Backblaze, for example, doesn’t own its own data centers but colocates in data centers owned by others. As Backblaze’s storage needs grow, Backblaze increases the space it uses within a given data center and/or expands to other data centers in the same or different geographic areas.

Availability is Key

When designing or selecting a data center, an organization needs to decide what level of availability is required for its services. The type of business or service it provides likely will dictate this. Any organization that provides real-time and/or critical data services will need the highest level of availability and redundancy, as well as the ability to rapidly failover (transfer operation to another center) when and if required. Some organizations require multiple data centers not just to handle the computer or storage capacity they use, but to provide alternate locations for operation if something should happen temporarily or permanently to one or more of their centers.

Organizations operating data centers that can’t afford any downtime at all will typically operate data centers that have a mirrored site that can take over if something happens to the first site, or they operate a second site in parallel to the first one. These data center topologies are called Active/Passive, and Active/Active, respectively. Should disaster or an outage occur, disaster mode would dictate immediately moving all of the primary data center’s processing to the second data center.

While some data center topologies are spread throughout a single country or continent, others extend around the world. Practically, data transmission speeds put a cap on centers that can be operated in parallel with the appearance of simultaneous operation. Linking two data centers located apart from each other — say no more than 60 miles to limit data latency issues — together with dark fiber (leased fiber optic cable) could enable both data centers to be operated as if they were in the same location, reducing staffing requirements yet providing immediate failover to the secondary data center if needed.

This redundancy of facilities and ensured availability is of paramount importance to those needing uninterrupted data center services.

Active/Passive Data Centers

Active/Active Data Centers

LEED Certification

Leadership in Energy and Environmental Design (LEED) is a rating system devised by the United States Green Building Council (USGBC) for the design, construction, and operation of green buildings. Facilities can achieve ratings of certified, silver, gold, or platinum based on criteria within six categories: sustainable sites, water efficiency, energy and atmosphere, materials and resources, indoor environmental quality, and innovation and design.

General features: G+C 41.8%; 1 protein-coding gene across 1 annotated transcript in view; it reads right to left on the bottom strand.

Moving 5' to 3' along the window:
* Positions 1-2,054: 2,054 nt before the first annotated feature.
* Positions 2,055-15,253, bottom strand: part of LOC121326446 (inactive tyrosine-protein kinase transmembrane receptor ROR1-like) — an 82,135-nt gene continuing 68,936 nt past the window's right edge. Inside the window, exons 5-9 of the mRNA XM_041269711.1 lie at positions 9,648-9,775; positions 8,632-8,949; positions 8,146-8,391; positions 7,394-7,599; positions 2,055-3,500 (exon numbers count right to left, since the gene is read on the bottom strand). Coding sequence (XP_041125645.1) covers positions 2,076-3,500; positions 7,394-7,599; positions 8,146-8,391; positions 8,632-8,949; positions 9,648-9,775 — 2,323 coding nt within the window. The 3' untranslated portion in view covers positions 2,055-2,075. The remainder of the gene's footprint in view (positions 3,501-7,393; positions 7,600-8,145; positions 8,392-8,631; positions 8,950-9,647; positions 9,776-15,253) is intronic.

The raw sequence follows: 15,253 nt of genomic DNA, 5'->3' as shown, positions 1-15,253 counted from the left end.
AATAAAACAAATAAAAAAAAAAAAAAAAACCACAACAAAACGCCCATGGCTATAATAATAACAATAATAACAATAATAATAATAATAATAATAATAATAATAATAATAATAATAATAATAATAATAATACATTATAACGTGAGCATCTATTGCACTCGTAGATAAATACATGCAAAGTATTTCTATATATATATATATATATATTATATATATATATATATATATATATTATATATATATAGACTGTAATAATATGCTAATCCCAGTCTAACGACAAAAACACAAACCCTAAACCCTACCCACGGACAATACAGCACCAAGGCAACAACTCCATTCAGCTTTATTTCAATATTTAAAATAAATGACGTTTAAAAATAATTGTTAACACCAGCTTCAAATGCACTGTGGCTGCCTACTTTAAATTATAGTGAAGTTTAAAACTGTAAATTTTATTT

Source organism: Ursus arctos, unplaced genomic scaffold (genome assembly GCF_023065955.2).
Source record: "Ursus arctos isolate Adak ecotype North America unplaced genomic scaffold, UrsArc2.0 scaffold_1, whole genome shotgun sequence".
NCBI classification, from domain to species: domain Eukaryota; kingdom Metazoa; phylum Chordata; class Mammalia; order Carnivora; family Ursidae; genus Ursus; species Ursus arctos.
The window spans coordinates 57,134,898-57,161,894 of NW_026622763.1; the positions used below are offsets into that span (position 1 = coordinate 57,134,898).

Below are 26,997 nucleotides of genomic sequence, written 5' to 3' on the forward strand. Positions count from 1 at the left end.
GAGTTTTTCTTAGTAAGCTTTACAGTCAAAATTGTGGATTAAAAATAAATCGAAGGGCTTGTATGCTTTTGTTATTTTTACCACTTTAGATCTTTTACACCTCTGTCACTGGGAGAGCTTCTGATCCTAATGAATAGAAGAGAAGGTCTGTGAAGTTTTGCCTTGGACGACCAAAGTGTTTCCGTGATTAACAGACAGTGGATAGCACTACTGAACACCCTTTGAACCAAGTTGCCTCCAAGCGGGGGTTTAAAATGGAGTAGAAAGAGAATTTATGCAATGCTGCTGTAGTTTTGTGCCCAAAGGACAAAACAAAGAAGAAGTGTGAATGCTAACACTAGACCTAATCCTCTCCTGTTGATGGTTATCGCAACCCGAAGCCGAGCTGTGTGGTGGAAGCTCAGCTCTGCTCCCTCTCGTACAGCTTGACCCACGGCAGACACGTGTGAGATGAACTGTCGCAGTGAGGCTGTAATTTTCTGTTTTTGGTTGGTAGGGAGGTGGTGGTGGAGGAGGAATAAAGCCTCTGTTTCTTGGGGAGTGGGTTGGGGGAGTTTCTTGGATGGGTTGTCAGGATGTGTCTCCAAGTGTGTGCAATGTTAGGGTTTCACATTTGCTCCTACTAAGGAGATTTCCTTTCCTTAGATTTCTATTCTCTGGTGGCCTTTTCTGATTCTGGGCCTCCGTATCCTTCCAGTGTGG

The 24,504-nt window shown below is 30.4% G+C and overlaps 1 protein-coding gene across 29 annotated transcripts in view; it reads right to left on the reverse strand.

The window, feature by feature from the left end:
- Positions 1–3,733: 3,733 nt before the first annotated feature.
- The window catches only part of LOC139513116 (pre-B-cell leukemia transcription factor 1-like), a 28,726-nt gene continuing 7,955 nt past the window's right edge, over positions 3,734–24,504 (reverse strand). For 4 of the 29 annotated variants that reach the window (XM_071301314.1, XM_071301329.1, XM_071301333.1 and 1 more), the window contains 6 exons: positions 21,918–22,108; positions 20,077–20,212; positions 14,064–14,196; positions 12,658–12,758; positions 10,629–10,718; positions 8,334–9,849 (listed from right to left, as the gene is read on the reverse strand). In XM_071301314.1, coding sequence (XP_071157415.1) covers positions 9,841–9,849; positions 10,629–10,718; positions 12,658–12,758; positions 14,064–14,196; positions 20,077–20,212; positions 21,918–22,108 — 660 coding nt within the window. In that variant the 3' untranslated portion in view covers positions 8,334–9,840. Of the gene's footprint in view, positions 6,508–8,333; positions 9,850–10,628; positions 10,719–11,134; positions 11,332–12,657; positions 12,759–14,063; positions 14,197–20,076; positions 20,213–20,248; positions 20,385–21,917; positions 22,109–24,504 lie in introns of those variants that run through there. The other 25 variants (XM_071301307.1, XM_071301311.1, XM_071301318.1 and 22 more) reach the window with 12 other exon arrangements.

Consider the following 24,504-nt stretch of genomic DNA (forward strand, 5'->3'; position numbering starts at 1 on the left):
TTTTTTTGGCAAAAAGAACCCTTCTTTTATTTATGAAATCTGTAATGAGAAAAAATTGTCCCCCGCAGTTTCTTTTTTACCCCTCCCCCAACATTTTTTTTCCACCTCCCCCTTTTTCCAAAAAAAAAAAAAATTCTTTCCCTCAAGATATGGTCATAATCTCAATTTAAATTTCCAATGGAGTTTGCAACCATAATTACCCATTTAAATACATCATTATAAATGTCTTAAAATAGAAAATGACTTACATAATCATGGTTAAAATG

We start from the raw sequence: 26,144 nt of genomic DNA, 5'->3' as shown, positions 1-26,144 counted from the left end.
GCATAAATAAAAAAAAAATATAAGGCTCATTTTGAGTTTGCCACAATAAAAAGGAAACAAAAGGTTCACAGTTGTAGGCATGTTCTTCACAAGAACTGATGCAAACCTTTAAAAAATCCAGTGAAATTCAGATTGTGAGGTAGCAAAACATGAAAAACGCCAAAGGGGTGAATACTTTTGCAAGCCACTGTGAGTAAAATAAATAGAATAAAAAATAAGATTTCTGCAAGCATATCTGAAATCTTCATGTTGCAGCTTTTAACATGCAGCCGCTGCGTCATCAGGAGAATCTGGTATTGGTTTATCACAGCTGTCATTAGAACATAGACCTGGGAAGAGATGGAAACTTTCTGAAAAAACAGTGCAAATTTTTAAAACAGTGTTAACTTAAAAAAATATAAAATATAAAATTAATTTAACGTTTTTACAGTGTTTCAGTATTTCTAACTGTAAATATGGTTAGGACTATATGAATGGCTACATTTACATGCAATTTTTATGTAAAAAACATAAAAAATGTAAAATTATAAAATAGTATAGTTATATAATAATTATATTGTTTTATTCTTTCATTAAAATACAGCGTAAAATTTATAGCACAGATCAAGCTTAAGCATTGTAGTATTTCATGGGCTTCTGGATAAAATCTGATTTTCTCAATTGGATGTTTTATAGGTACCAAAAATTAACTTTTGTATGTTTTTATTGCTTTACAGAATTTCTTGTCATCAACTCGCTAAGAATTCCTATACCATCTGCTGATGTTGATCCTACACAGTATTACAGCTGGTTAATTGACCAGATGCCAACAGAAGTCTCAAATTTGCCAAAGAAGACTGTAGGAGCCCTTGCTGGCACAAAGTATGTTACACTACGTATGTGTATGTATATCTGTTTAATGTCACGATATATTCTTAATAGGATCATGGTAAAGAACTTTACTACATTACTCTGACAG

Green certification has become increasingly important in data center design and operation as data centers require great amounts of electricity and often cooling water to operate. Green technologies can reduce costs for data center operation, as well as make the arrival of data centers more amenable to environmentally-conscious communities.

The ACT, Inc. data center in Iowa City, Iowa was the first data center in the U.S. to receive LEED-Platinum certification, the highest level available.

ACT Data Center exterior

ACT Data Center exterior

ACT Data Center interior

ACT Data Center interior

Factors to Consider When Selecting a Data Center

There are numerous factors to consider when deciding to build or to occupy space in a data center. Aspects such as proximity to available power grids, telecommunications infrastructure, networking services, transportation lines, and emergency services can affect costs, risk, security and other factors that need to be taken into consideration.

The size of the data center will be dictated by the business requirements of the owner or tenant. A data center can occupy one room of a building, one or more floors, or an entire building. Most of the equipment is often in the form of servers mounted in 19 inch rack cabinets, which are usually placed in single rows forming corridors (so-called aisles) between them. This allows staff access to the front and rear of each cabinet. Servers differ greatly in size from 1U servers (i.e. one “U” or “RU” rack unit measuring 44.50 millimeters or 1.75 inches), to Backblaze’s Storage Pod design that fits a 4U chassis, to large freestanding storage silos that occupy many square feet of floor space.

Location

Location will be one of the biggest factors to consider when selecting a data center and encompasses many other factors that should be taken into account, such as geological risks, neighboring uses, and even local flight paths. Access to suitable available power at a suitable price point is often the most critical factor and the longest lead time item, followed by broadband service availability.

With more and more data centers available providing varied levels of service and cost, the choices increase each year. Data center brokers can be employed to find a data center, just as one might use a broker for home or other commercial real estate.